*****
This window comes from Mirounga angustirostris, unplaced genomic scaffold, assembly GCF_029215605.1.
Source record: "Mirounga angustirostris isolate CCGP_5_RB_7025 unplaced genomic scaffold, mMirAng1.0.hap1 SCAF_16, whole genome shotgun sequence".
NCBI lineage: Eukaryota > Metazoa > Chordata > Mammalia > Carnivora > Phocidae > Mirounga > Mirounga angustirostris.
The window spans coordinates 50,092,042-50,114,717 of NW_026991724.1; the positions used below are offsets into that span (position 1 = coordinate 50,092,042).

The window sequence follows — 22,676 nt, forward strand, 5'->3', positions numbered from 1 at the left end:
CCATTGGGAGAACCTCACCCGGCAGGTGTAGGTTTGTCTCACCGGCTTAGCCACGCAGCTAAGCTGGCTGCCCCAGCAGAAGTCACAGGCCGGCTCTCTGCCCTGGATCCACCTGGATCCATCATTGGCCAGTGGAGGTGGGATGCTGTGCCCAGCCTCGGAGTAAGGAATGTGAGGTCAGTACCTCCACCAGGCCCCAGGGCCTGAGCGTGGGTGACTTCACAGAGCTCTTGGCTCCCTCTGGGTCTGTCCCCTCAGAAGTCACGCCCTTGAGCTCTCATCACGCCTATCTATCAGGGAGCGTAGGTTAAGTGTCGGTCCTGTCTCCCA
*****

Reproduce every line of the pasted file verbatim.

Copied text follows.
This window comes from Mirounga angustirostris, unplaced genomic scaffold, assembly GCF_029215605.1.
Source record: "Mirounga angustirostris isolate CCGP_5_RB_7025 unplaced genomic scaffold, mMirAng1.0.hap1 SCAF_16, whole genome shotgun sequence".
NCBI lineage: Eukaryota > Metazoa > Chordata > Mammalia > Carnivora > Phocidae > Mirounga > Mirounga angustirostris.
The window spans coordinates 50,092,042-50,114,717 of NW_026991724.1; the positions used below are offsets into that span (position 1 = coordinate 50,092,042).

The window sequence follows — 22,676 nt, forward strand, 5'->3', positions numbered from 1 at the left end:
CCATTGGGAGAACCTCACCCGGCAGGTGTAGGTTTGTCTCACCGGCTTAGCCACGCAGCTAAGCTGGCTGCCCCAGCAGAAGTCACAGGCCGGCTCTCTGCCCTGGATCCACCTGGATCCATCATTGGCCAGTGGAGGTGGGATGCTGTGCCCAGCCTCGGAGTAAGGAATGTGAGGTCAGTACCTCCACCAGGCCCCAGGGCCTGAGCGTGGGTGACTTCACAGAGCTCTTGGCTCCCTCTGGGTCTGTCCCCTCAGAAGTCACGCCCTTGAGCTCTCATCACGCCTATCTATCAGGGAGCGTAGGTTAAGTGTCGGTCCTGTCTCCCA